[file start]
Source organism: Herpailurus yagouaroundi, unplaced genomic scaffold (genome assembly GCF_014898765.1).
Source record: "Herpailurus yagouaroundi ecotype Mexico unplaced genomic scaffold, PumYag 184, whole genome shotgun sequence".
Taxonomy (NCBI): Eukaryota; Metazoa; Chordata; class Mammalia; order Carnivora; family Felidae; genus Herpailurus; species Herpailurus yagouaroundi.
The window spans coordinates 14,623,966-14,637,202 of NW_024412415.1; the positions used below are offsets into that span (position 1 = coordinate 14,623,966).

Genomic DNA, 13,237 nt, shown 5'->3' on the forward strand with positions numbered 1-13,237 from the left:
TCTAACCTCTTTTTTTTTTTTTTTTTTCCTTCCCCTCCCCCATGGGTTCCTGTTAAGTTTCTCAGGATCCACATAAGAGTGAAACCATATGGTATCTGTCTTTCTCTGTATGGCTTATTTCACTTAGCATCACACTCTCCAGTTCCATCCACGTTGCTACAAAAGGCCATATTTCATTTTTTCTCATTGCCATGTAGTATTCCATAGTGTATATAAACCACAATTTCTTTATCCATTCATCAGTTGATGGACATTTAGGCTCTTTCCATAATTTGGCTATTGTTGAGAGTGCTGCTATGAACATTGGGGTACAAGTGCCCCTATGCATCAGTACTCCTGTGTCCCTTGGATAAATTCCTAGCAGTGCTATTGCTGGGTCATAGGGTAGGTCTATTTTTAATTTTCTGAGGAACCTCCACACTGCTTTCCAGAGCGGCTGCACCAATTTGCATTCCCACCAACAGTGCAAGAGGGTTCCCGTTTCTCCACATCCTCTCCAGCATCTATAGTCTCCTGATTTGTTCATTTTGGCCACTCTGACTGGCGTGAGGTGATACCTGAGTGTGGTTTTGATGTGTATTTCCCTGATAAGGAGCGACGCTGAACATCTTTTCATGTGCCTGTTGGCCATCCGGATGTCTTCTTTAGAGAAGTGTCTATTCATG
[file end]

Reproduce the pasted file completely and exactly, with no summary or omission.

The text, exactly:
Source organism: Herpailurus yagouaroundi, unplaced genomic scaffold (genome assembly GCF_014898765.1).
Source record: "Herpailurus yagouaroundi ecotype Mexico unplaced genomic scaffold, PumYag 184, whole genome shotgun sequence".
Taxonomy (NCBI): Eukaryota; Metazoa; Chordata; class Mammalia; order Carnivora; family Felidae; genus Herpailurus; species Herpailurus yagouaroundi.
The window spans coordinates 14,623,966-14,637,202 of NW_024412415.1; the positions used below are offsets into that span (position 1 = coordinate 14,623,966).

Genomic DNA, 13,237 nt, shown 5'->3' on the forward strand with positions numbered 1-13,237 from the left:
TCTAACCTCTTTTTTTTTTTTTTTTTTCCTTCCCCTCCCCCATGGGTTCCTGTTAAGTTTCTCAGGATCCACATAAGAGTGAAACCATATGGTATCTGTCTTTCTCTGTATGGCTTATTTCACTTAGCATCACACTCTCCAGTTCCATCCACGTTGCTACAAAAGGCCATATTTCATTTTTTCTCATTGCCATGTAGTATTCCATAGTGTATATAAACCACAATTTCTTTATCCATTCATCAGTTGATGGACATTTAGGCTCTTTCCATAATTTGGCTATTGTTGAGAGTGCTGCTATGAACATTGGGGTACAAGTGCCCCTATGCATCAGTACTCCTGTGTCCCTTGGATAAATTCCTAGCAGTGCTATTGCTGGGTCATAGGGTAGGTCTATTTTTAATTTTCTGAGGAACCTCCACACTGCTTTCCAGAGCGGCTGCACCAATTTGCATTCCCACCAACAGTGCAAGAGGGTTCCCGTTTCTCCACATCCTCTCCAGCATCTATAGTCTCCTGATTTGTTCATTTTGGCCACTCTGACTGGCGTGAGGTGATACCTGAGTGTGGTTTTGATGTGTATTTCCCTGATAAGGAGCGACGCTGAACATCTTTTCATGTGCCTGTTGGCCATCCGGATGTCTTCTTTAGAGAAGTGTCTATTCATG